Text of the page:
Good Reads | East of Eden

East of Eden is one of John Steinbeck's masterpieces.  I read it for the first time about five years ago and have considered it one of my favorite books ever since.  I decided that, since I now live in Northern California and am familiar with all the places Steinbeck describes, I wanted to read it again from a new perspective and see if it's still favorite.  The verdict?  Definitely.

The tale is ultimately a parallel of the Cain and Abel story.  The ugliest of human natures - sibling rivalry, greed, murder - are woven through the story of Adam Trask.  The novel spans a time period from the American Civil War to World War I and depicts two different generations' struggles with their ability to conquer and control the good and evil within.  At first, it's difficult to follow Steinbeck's path.  He seems to jump from one character's story to the next.  But his craftsmanship prevails and the stories soon become one.  In a masterful way, he shows how all the characters are connected and how each story impacts the others.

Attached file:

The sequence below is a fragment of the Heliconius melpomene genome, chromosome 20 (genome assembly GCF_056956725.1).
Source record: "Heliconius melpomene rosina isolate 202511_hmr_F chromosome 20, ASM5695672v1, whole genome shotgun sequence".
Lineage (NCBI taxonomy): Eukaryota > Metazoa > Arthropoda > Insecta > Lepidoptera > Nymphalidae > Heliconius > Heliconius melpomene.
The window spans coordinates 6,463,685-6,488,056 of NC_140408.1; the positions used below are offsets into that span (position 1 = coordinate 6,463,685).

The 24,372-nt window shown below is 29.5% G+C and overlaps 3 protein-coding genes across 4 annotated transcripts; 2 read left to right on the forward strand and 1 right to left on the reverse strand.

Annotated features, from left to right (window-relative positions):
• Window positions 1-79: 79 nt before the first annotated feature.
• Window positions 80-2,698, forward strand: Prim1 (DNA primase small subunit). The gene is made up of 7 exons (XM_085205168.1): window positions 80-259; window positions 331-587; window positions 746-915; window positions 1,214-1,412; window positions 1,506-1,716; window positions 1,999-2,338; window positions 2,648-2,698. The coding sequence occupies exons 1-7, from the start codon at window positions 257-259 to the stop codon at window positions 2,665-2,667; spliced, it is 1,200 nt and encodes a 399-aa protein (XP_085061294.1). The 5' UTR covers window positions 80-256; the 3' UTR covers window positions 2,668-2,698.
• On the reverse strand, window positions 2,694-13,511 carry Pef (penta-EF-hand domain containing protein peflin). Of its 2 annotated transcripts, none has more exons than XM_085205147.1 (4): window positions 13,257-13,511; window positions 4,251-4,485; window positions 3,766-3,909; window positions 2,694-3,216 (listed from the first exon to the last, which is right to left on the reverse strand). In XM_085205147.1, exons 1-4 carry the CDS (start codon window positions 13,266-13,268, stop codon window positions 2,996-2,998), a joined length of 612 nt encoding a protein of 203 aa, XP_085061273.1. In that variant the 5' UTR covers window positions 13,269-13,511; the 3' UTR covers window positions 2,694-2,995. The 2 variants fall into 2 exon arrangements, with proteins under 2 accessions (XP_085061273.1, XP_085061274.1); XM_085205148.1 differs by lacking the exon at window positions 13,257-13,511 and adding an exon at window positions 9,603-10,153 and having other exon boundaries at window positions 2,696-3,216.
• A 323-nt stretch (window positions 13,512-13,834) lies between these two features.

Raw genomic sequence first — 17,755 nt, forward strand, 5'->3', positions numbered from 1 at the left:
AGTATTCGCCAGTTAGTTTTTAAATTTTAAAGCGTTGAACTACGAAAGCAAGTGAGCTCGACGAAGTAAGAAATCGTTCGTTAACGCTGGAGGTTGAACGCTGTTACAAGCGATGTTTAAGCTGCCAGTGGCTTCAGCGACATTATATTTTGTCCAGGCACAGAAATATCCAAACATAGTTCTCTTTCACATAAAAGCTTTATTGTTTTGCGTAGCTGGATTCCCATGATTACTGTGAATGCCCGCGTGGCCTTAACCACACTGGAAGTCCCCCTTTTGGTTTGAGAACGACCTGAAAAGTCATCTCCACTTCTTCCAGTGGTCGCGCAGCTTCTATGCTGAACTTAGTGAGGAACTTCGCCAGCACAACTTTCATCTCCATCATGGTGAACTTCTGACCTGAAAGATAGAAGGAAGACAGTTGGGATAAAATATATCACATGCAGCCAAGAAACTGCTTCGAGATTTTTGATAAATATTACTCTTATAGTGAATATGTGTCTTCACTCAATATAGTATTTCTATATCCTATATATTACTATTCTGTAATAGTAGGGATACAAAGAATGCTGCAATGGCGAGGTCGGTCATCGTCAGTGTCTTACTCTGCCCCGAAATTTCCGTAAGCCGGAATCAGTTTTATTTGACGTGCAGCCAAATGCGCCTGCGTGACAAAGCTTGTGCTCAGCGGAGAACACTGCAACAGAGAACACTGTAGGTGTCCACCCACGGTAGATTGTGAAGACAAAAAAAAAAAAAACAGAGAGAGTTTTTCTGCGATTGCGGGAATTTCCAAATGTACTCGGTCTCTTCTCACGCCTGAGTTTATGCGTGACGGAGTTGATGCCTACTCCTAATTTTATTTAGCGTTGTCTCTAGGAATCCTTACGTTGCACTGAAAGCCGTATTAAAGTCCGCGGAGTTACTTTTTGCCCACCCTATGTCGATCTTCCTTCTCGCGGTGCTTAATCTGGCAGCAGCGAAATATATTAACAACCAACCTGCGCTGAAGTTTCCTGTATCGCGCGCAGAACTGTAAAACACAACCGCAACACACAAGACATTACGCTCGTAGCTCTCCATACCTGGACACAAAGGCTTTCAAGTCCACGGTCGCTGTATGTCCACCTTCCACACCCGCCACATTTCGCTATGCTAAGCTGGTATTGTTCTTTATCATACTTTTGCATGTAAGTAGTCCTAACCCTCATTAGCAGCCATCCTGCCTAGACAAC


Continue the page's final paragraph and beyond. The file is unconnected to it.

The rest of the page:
The book is thick - well over 600 pages, depending on which version you pick up - but the story is so riveting you reach the end before you know it.  In fact, when I finished I had to resist the temptation to turn back and start over.

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